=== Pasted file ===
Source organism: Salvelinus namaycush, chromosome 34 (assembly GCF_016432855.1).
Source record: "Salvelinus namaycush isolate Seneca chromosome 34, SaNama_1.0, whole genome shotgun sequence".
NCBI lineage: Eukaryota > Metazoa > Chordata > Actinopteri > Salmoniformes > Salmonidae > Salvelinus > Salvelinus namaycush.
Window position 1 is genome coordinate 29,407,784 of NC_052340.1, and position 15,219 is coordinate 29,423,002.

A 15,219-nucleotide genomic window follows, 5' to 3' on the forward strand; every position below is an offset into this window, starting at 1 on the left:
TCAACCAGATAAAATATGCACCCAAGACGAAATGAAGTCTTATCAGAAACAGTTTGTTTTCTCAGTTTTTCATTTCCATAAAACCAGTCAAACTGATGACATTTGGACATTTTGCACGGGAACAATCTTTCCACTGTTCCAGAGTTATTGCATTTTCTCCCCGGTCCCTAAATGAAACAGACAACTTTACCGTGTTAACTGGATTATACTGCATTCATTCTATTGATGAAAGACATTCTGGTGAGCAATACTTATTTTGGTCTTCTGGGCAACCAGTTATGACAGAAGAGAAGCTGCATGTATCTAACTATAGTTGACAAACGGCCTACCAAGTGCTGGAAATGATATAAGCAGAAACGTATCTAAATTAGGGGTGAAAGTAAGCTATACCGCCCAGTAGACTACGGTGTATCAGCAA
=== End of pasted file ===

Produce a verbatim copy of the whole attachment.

Source organism: Salvelinus namaycush, chromosome 34 (assembly GCF_016432855.1).
Source record: "Salvelinus namaycush isolate Seneca chromosome 34, SaNama_1.0, whole genome shotgun sequence".
NCBI lineage: Eukaryota > Metazoa > Chordata > Actinopteri > Salmoniformes > Salmonidae > Salvelinus > Salvelinus namaycush.
Window position 1 is genome coordinate 29,407,784 of NC_052340.1, and position 15,219 is coordinate 29,423,002.

A 15,219-nucleotide genomic window follows, 5' to 3' on the forward strand; every position below is an offset into this window, starting at 1 on the left:
TCAACCAGATAAAATATGCACCCAAGACGAAATGAAGTCTTATCAGAAACAGTTTGTTTTCTCAGTTTTTCATTTCCATAAAACCAGTCAAACTGATGACATTTGGACATTTTGCACGGGAACAATCTTTCCACTGTTCCAGAGTTATTGCATTTTCTCCCCGGTCCCTAAATGAAACAGACAACTTTACCGTGTTAACTGGATTATACTGCATTCATTCTATTGATGAAAGACATTCTGGTGAGCAATACTTATTTTGGTCTTCTGGGCAACCAGTTATGACAGAAGAGAAGCTGCATGTATCTAACTATAGTTGACAAACGGCCTACCAAGTGCTGGAAATGATATAAGCAGAAACGTATCTAAATTAGGGGTGAAAGTAAGCTATACCGCCCAGTAGACTACGGTGTATCAGCAA